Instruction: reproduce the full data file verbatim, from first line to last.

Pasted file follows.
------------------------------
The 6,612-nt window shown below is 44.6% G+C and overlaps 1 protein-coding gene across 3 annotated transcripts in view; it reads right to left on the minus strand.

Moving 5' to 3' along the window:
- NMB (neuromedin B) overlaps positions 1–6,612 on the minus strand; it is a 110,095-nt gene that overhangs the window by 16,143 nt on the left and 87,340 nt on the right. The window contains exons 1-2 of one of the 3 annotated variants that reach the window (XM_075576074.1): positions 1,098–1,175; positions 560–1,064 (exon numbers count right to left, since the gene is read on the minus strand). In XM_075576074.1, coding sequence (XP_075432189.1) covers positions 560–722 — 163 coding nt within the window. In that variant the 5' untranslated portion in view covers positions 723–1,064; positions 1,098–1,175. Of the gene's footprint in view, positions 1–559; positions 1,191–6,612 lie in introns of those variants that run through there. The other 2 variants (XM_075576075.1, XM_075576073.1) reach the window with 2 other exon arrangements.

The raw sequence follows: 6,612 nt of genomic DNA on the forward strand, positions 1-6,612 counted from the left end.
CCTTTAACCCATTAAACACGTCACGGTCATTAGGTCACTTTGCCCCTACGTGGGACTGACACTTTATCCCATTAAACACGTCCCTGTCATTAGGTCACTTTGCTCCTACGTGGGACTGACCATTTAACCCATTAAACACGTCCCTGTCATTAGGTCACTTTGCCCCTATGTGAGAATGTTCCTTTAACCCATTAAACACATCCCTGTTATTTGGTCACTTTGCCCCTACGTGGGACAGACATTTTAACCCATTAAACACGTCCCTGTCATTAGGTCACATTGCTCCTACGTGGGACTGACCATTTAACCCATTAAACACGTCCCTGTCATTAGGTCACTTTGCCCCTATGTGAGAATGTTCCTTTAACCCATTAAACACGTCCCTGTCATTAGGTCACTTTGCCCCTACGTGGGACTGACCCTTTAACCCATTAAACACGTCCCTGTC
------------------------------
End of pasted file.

The 6,612-nt window shown below is 44.6% G+C and overlaps 1 protein-coding gene across 3 annotated transcripts in view; it reads right to left on the minus strand.

Moving 5' to 3' along the window:
- NMB (neuromedin B) overlaps positions 1–6,612 on the minus strand; it is a 110,095-nt gene that overhangs the window by 16,143 nt on the left and 87,340 nt on the right. The window contains exons 1-2 of one of the 3 annotated variants that reach the window (XM_075576074.1): positions 1,098–1,175; positions 560–1,064 (exon numbers count right to left, since the gene is read on the minus strand). In XM_075576074.1, coding sequence (XP_075432189.1) covers positions 560–722 — 163 coding nt within the window. In that variant the 5' untranslated portion in view covers positions 723–1,064; positions 1,098–1,175. Of the gene's footprint in view, positions 1–559; positions 1,191–6,612 lie in introns of those variants that run through there. The other 2 variants (XM_075576075.1, XM_075576073.1) reach the window with 2 other exon arrangements.

The raw sequence follows: 6,612 nt of genomic DNA on the forward strand, positions 1-6,612 counted from the left end.
CCTTTAACCCATTAAACACGTCACGGTCATTAGGTCACTTTGCCCCTACGTGGGACTGACACTTTATCCCATTAAACACGTCCCTGTCATTAGGTCACTTTGCTCCTACGTGGGACTGACCATTTAACCCATTAAACACGTCCCTGTCATTAGGTCACTTTGCCCCTATGTGAGAATGTTCCTTTAACCCATTAAACACATCCCTGTTATTTGGTCACTTTGCCCCTACGTGGGACAGACATTTTAACCCATTAAACACGTCCCTGTCATTAGGTCACATTGCTCCTACGTGGGACTGACCATTTAACCCATTAAACACGTCCCTGTCATTAGGTCACTTTGCCCCTATGTGAGAATGTTCCTTTAACCCATTAAACACGTCCCTGTCATTAGGTCACTTTGCCCCTACGTGGGACTGACCCTTTAACCCATTAAACACGTCCCTGTC